I think, like Elise, I wish instructors explained that "stepping" is not dancing.  Dancing is what the body does.  "Stepping"... well, that's just unnatural and can cause horrendous injuries.  However, I have also come to realize that the reason most coaches concentrate on steps is because they are not aware of the illusion that is ballroom dancing.  Most of them learned as children and try to explain as adults what they're doing.  Little did they realize that as children, most of the information they gathered was non verbal.  Trying to explain things verbally as adults causes them to stress on the visual aspects that they can see in the mirror, and not necessarily what they're doing to produce the image they see in the mirror. 
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Ginger
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I see what you did there.


« Reply #5 on: September 16, 2009, 03:47:26 AM »

I for one am trying to do away with the use of "steps" as a word to define "figures" or patterns, or even elements.  It's just such a... it crawls on me the way the big blue M&M did at the head of Tourette's Guy's bed, or Billy Mays did, or that Head-On commercial.

A step is the thing that's in front of my home that I climb or descend daily, and ices over and throws me on my ass in the winter time. It's when I move one foot in any direction, proceeded often by others. If people imperiously flick their hand in a dismissively superior gesture and declare airily "Show us some new steps- we don't want that technique stuff", I stride very slowly off in a random direction and say "Okay... here's one... (step) and another... (step)... and another... yay, congrats, thirty bucks, go home."

That, and I'm a bit bitchy tonight thanks to some Famileh Draamah that's at an end at least until tomorrow.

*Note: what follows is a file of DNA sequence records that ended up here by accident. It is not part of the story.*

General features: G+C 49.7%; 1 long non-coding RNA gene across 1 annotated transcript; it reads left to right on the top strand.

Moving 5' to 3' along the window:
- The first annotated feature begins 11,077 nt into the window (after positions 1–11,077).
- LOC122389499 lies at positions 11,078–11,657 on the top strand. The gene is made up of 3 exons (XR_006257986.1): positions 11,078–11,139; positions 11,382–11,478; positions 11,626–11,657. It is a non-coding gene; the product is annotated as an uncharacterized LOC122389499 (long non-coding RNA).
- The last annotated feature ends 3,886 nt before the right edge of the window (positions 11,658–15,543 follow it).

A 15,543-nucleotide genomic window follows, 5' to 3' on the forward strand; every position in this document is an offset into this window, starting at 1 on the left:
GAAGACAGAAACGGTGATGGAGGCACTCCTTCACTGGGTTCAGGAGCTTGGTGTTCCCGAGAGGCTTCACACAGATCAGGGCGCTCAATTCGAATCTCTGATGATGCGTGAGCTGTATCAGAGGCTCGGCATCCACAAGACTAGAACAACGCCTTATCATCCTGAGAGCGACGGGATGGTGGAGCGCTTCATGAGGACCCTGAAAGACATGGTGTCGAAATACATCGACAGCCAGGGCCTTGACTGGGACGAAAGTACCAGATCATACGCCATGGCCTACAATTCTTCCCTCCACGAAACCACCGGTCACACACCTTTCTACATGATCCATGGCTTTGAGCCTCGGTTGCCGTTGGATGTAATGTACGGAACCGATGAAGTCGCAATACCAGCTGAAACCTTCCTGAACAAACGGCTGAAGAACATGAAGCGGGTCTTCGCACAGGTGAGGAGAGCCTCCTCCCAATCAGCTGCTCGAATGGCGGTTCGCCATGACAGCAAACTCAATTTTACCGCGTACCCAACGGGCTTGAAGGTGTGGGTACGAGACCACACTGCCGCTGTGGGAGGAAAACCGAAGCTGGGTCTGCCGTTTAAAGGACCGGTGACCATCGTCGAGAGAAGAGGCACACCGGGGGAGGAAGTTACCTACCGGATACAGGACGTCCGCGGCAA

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elisedance
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« Reply #6 on: September 16, 2009, 04:05:04 AM »


Follows carrying their own weight/balance issues instead of hanging onto leads. Leads should aim for clarity, not strength/force.
decidedly
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cornutt
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« Reply #7 on: September 16, 2009, 09:45:12 AM »

However, I have also come to realize that the reason most coaches concentrate on steps is because they are not aware of the illusion that is ballroom dancing.   

I tend to give them a bit more credit than that... the problem they have is that they're running a business, and they know that within the first few weeks they have to teach the new student enough so that they can dance a few dances on Friday night, or they will quit coming back.  This is a particular problem for leads, particularly those of us that learned later in life -- how many of us would have stuck with it if we had been told at the beginning that we would be required to undergo six months of training before we would be allowed to ask a woman for a dance?  Not me. 
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Medira
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« Reply #8 on: September 16, 2009, 09:51:06 AM »